Focus / Jailhouse rock: Ramallah for Jenin
Operation Defensive Shield effectively ended yesterday, a month after it began, in a two-way deal: the encirclement of Yasser Arafat's Ramallah compound was ended, as was the siege imposed on the Israel Defense Forces by the United Nations fact-finding team.
Operation Defensive Shield effectively ended yesterday, a month after it began, in a two-way deal: the encirclement of Yasser Arafat's Ramallah compound was ended, as was the siege imposed on the Israel Defense Forces by the United Nations fact-finding team. This trade, Ramallah for Jenin, was in the works last Tuesday; but it could not be brought to fruition until a crisis atmosphere prevailed in both of its components.
IDF preparation for an operation in the Hebron area - in response to Saturday's terror attack at Adura - and continued talks about the armed Palestinians at the Church of the Nativity in Bethlehem (IDF officers insist that Bethlehem is not part of the deal) provided the background to yesterday's basic lesson: The Ramallah-for-Jenin deal proved that Israelis are stronger than Palestinians and Americans are more powerful than Israelis. The Palestinians were unable to put up strong resistance to the IDF, apart from Jenin (and even in Jenin the commanders of various terror squads turned themselves in).
In discussions among themselves, and also in conversations with Israelis, Palestinians admit that pulling the IDF onto their home turf enabled Israel's army to put on a show of strength that vanquished them, and made them think anew about the prospects of victory in an armed struggle.
From the start, the IDF General Staff had doubts about the political mission entrusted to it via the "isolation" of Arafat in his office compound. As most IDF officers see it, the release of Arafat is an advantage, not a drawback; even the few ranking officers who are looking for an opportunity to send Arafat overseas and prevent his ever coming back, must first allow the PA leader leave his compound in Ramallah.
The demand for the extradition of Rehavam Ze'evi's murderers was supremely important to government ministers. By conferring a special status to Ze'evi's assassins, these politicians sent a signal: Deterring Palestinians from strikes against ministers is more important than deterring them from launching attacks against ordinary Israeli civilians.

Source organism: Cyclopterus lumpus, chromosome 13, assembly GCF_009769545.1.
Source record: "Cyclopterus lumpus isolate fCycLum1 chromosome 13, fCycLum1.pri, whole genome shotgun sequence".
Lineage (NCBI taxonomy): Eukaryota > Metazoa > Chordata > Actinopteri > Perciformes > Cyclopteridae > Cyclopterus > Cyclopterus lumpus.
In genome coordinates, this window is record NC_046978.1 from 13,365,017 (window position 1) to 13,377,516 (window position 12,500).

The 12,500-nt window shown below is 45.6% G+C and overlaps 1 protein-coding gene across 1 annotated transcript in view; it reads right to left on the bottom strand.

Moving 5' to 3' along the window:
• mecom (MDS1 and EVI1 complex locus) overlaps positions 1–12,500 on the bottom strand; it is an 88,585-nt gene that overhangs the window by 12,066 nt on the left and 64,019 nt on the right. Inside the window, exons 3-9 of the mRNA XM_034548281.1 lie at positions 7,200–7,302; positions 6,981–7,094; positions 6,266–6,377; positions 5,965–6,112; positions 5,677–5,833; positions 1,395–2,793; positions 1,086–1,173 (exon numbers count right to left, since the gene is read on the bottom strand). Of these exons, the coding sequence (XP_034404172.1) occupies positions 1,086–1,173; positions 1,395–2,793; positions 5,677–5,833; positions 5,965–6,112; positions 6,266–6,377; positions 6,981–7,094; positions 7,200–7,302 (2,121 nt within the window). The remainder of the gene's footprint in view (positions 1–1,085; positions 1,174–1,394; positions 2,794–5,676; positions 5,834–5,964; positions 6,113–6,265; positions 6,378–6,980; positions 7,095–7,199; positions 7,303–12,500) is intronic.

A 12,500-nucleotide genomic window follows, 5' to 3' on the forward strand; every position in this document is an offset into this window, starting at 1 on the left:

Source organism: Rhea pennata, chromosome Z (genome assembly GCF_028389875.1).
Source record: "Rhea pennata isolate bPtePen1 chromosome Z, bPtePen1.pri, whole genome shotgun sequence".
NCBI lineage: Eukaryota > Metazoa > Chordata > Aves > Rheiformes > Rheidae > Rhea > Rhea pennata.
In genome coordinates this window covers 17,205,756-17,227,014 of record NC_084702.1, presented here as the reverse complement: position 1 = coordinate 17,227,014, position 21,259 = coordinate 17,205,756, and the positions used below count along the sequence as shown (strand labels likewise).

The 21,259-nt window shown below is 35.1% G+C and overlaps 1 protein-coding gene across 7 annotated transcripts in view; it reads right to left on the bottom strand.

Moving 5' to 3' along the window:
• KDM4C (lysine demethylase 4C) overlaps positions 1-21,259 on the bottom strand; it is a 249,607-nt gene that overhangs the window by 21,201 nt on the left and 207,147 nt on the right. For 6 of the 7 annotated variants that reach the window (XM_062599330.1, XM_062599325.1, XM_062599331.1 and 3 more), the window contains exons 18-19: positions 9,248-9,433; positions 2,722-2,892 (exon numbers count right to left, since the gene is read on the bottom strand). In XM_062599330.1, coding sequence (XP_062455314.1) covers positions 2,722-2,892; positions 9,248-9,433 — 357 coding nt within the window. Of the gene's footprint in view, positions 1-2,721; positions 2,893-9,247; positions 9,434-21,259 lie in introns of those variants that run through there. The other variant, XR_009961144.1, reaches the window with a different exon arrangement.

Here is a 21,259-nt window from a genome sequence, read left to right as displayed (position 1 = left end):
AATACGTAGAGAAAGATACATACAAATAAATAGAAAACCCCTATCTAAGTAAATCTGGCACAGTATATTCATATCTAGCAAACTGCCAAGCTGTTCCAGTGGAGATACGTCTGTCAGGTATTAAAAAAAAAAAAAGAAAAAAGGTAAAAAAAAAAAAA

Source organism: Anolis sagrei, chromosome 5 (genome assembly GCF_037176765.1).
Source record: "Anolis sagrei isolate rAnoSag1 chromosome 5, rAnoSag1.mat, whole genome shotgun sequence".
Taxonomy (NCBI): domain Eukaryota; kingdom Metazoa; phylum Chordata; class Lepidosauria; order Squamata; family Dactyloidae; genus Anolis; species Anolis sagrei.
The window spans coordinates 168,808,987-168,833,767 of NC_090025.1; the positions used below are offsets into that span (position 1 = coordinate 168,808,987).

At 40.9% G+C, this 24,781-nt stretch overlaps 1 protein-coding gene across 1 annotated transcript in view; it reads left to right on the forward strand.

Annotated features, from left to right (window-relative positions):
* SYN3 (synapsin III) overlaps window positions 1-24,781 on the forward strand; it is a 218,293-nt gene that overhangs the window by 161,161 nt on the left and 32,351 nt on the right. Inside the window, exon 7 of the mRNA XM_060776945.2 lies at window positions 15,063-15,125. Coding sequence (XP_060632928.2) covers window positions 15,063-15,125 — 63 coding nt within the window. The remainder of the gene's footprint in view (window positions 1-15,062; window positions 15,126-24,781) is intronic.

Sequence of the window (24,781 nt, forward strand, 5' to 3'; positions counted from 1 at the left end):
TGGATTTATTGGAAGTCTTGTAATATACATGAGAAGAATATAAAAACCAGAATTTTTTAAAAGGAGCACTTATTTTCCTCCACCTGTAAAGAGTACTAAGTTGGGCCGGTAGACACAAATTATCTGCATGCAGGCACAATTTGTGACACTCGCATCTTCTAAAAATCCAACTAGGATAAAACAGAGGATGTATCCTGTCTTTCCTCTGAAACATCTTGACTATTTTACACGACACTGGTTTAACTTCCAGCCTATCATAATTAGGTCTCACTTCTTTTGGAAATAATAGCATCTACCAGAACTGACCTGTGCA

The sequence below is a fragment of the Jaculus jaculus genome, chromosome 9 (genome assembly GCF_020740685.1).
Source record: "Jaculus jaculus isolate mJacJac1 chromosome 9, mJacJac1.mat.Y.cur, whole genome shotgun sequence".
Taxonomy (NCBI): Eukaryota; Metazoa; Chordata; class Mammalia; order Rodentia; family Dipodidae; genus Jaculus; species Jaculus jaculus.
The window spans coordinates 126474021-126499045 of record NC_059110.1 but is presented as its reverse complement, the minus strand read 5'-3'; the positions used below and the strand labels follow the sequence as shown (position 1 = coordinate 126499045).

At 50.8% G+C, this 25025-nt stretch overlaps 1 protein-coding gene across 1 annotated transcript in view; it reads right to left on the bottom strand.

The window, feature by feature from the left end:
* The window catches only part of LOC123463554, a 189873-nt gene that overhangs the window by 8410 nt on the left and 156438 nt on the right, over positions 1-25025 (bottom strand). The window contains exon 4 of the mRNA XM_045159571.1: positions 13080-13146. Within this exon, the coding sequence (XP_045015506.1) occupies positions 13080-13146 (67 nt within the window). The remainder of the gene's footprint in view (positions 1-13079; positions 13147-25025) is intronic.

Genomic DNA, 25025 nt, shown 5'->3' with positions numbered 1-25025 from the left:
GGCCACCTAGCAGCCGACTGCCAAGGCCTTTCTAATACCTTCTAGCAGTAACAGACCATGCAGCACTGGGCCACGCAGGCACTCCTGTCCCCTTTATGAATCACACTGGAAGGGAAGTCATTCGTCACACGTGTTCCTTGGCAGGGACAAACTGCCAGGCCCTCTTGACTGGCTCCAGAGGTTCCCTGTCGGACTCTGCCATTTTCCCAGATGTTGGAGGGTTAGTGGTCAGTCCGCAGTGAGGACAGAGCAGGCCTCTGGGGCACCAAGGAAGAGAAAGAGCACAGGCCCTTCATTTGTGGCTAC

The Bush administration viewed the diplomatic impasse created by the Ramallah situation as too costly; and because Washington decided not to put up with it any longer, the Ramallah situation became too costly for the Sharon government as well.
In one interpretation, Arafat was kept confined by warrior Sharon as a bargaining lever to be used in a crisis. The idea was to pull out the Arafat card at a moment of truth, in order to turn defeat into victory; and the Jenin fact-finding team affair is such a defeat for Sharon . IDF officers charge that Israel's consent to the UN mission was conferred in a negligent phone call by Foreign Minister Shimon Peres. Peres, in this interpretation, wasn't thinking of the facts and the implications when he gave the nod to the idea.
The Israeli team that was sent to New York proved unable to patch up the situation; in fact, this team's efforts just made matters worse. Though all sorts of verbal assurances and rumors were bandied about, the final, printed description of the UN team's mission was less sympathetic to Israel's positions than the original draft that was scrapped last week. In fact, the final draft was so bad for Israel that its blunt terms turned into an advantage - since nothing was ambiguous, it was easier for the Sharon government to oppose the UN fact-finding team, and to hope that it will be able to persuade the Bush administration that its position is justified.
In terms of the Ramallah situation, the proposal that was forwarded yesterday, by which a British and U.S. team would be deployed at the Palestinian jail, is hardly the step toward "internationalization" that Israel has feared. Arafat is hoping that the Americans will protect the Palestinian suspects from Israel; for him, it's not a case of Americans guarding Palestinians, period. All told, this is a revamped version of the "Sinai field contingent" that emerged from Henry Kissinger's diplomatic efforts to defuse disputes between Israel and Egypt in August 1975.
The American team sent under this accord was deployed for just a very short time. Similarly, the British force (the first of its kind to be deployed on the West Bank since the fall of the Jordanian Legion there in 1967), and the American team, will not be the harbingers of an international force used as a buffer between Israel and Palestine. Such an international force can only be sent after a peace accord.